RSA and DES encryption and decryption with C++ on Windows

Michael Wojcik Michael.Wojcik at
Sun Apr 10 15:37:18 UTC 2022

> From: openssl-users <openssl-users-bounces at> On Behalf Of John Alway
> Sent: Saturday, 9 April, 2022 19:45

> From this site
>  I downloaded " Win32 OpenSSL v3.0.2" MSI 

Well, I suppose that's one option. Personally I would not use a build from some random website; I'd build it myself, after verifying the signature on the tarball.

> Anyway, the long and short of it is that I am having a bear of a time getting things
> to work.  I did get base64 coding/encoding working, and I was able to get 
> this guys example working: ...
> However, his second example ... only half worked for me.  The encryption worked, but
> the decryption threw an error in EVP_DecryptFinal_ex, where it returned error code
> 0.

(Writing code based on videos? Seems baffling to me. Anyway...)

Many examples of using OpenSSL you might find online are not of particularly good quality. Many examples will be for older OpenSSL releases; the API has changed periodically.

I recommend you use a decent source, such as the OpenSSL Wiki, which can be found by going to and looking around. (I'm not digging up a link because this will be a good exercise.) The wiki is haphazard and of mixed quality, which of course is the nature of a wiki, but at least much of it has been examined by people with some measure of OpenSSL experience.

> Anyway, I'm trying to encrypt/decrypt using RSA and DES schemes.  I've tried some of
> the older code examples I could find, but some of the functions weren't recognized by
> my header files.

Kenneth Goldman has already pointed out that your choice of encryption algorithms is suspect. To that I'd add:

- RSA as an asymmetric cipher is no longer preferred. It's useful primarily when you need to support peers who don't do anything better. That might be true in your case, but you've failed to tell us anything about your use case. That's a significant omission. When posting to openssl-users, it's almost always a good idea to explain your use case.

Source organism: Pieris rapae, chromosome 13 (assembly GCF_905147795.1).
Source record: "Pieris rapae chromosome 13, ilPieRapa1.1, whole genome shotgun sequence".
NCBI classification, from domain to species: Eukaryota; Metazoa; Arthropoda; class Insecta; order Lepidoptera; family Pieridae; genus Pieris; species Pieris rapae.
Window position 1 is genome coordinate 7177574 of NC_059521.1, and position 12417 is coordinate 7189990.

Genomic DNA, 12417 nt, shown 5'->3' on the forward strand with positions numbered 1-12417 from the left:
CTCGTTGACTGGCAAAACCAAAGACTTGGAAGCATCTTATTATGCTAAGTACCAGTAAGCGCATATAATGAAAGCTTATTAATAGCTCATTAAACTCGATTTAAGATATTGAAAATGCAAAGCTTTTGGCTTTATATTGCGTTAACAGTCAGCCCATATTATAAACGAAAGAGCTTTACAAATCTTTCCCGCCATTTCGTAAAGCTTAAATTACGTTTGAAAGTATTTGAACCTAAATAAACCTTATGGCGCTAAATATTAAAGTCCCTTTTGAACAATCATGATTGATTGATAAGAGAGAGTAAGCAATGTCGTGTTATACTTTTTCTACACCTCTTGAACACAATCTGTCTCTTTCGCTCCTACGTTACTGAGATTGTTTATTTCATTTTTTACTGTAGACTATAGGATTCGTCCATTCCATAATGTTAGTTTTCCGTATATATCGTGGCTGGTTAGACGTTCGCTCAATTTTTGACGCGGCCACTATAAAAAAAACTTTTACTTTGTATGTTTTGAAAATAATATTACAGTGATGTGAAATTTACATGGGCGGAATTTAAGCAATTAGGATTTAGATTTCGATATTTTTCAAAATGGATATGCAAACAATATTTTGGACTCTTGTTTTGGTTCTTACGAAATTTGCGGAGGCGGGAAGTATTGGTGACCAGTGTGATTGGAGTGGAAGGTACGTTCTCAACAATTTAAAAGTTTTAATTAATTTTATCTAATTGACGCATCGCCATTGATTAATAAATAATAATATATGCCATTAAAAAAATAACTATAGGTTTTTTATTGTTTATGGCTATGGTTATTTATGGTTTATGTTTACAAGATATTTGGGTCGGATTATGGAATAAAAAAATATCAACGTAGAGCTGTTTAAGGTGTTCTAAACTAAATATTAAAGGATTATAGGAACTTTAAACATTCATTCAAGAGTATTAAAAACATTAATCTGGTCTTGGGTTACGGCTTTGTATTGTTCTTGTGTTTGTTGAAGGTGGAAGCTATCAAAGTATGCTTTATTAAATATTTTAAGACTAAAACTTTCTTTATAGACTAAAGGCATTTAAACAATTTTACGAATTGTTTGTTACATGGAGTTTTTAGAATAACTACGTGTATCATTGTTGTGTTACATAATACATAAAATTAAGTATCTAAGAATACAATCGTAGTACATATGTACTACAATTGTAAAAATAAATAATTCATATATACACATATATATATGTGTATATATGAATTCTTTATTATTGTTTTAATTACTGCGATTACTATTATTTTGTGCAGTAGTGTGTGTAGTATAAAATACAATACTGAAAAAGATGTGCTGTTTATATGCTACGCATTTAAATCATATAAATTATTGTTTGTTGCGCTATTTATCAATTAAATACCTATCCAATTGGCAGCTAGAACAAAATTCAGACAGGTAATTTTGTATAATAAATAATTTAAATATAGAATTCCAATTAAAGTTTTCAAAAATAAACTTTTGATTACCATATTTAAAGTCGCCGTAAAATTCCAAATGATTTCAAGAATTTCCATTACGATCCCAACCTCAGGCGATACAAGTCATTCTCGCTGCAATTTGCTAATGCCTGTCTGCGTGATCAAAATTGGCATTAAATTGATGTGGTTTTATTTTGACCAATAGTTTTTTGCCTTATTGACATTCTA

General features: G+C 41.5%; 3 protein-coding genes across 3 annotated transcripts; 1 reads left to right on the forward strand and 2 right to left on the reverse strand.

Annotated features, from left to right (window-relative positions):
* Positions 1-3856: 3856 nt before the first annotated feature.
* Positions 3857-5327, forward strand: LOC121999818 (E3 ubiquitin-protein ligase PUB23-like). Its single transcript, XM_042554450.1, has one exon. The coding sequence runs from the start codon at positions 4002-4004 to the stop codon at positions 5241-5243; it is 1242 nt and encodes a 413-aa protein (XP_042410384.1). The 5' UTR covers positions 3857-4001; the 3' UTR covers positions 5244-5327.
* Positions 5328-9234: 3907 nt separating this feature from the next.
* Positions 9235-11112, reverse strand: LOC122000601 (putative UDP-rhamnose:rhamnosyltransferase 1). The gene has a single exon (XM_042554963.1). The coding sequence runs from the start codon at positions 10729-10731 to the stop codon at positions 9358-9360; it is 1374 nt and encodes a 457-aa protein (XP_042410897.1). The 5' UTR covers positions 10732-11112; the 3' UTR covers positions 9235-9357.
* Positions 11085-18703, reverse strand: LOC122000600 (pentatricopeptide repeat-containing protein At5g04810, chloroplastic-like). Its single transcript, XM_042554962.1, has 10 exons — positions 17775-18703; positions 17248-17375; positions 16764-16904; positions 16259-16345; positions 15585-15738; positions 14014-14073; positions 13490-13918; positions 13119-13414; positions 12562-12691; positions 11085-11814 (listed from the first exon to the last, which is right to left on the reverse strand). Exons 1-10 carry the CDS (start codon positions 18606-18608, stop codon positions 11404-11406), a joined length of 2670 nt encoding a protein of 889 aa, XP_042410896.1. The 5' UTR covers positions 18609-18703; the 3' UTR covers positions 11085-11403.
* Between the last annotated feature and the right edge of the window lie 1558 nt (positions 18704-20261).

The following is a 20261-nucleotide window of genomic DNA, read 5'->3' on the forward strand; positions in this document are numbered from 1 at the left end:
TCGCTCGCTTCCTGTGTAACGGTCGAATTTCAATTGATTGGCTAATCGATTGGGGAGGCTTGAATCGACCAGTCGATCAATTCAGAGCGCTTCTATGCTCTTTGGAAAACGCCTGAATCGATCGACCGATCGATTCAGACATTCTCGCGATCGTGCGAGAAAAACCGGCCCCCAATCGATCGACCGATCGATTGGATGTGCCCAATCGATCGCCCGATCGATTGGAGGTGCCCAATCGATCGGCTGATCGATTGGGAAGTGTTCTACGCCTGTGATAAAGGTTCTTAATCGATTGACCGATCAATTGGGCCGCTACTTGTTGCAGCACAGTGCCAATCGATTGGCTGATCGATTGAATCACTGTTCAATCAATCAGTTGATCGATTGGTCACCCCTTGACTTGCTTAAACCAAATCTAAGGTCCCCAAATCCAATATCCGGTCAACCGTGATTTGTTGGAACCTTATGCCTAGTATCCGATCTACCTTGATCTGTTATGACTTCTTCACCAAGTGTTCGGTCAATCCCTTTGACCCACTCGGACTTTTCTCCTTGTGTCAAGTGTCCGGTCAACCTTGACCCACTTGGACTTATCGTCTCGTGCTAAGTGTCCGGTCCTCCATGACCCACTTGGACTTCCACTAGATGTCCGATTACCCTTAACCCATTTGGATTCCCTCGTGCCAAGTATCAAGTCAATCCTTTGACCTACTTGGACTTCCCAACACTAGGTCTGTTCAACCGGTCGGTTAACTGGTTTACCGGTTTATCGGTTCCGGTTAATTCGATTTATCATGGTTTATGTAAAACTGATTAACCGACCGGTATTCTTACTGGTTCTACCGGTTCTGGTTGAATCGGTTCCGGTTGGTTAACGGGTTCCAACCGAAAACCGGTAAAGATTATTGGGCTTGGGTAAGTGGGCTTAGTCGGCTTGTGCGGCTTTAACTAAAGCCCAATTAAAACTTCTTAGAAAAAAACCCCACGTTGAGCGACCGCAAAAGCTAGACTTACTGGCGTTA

- DES is only useful if you have to support it for backward compatibility, or for academic interest.

- A cryptosystem is not just a cryptographic algorithm (which is what RSA and DES are; they are not "schemes", which suggests something more complete). It is very easy to misuse cryptographic algorithms in ways which defeat security for all but the most naive attacks. If you're not a cryptographer, you should not create your own cryptosystems, even using well-known algorithms, except for experimentation or learning purposes. Don't use homemade cryptosystems in production.

- If all you want is to encrypt some data, and do ... something ... with asymmetric crypography, and you're running on Windows, then why are you using OpenSSL? OpenSSL is a reasonably good choice for a cryptographic library if you're on Linux or UNIX, or you need to be cross-platform. If you're only working with Windows, it's come with cryptographic APIs since at least the Windows XP days. Those are designed to be convenient for Windows developers, and you get OS key management in the bargain.

> Can anyone help me with this?  I want to encrypt fairly long strings.  A few hundred
> bytes or so.   Maybe longer.

Those aren't "long" for symmetric-encryption purposes. They may start to be troublesome for asymmetric encryption, but if you're encrypting application data asymmetrically you're Doing It Wrong anyway.

>  If I can do a continuous stream of blocks that would be great, as well.

"A continuous stream of blocks" could mean any number of things. To a first approximation, of course you can; but there isn't enough information here for us to discern what you're actually trying to do.

> Also, is there an efficient way to search this email list?  I was trying to search
> for similar questions but wasn't able.

Possibly your questions are too broad and vague? There will be many discussions of encryption, for example.

If you need to use cryptography, it really helps to either use an API with high-level abstractions to minimize what might go wrong; or learn the basics of modern cryptography first, e.g. from a book like /Applied Cryptography/ or /Cryptographic Engineering/, before wading into writing code. Modern cryptography is complicated and easy to get wrong. I've seen plenty of cases where someone uses a cipher in a way that's obviously broken even to someone with only moderate practical experience in the field.

> I guess I could use google and the email list name?

I've never had a problem just using a web search engine (DDG, in my case) to search for past discussions on the list. It's not impossible that someone has a searchable archive of it somewhere. (I also save messages that seem like they might be particularly useful, but to be honest I rarely refer to my own collection because a web search generally finds what I need.)

Michael Wojcik

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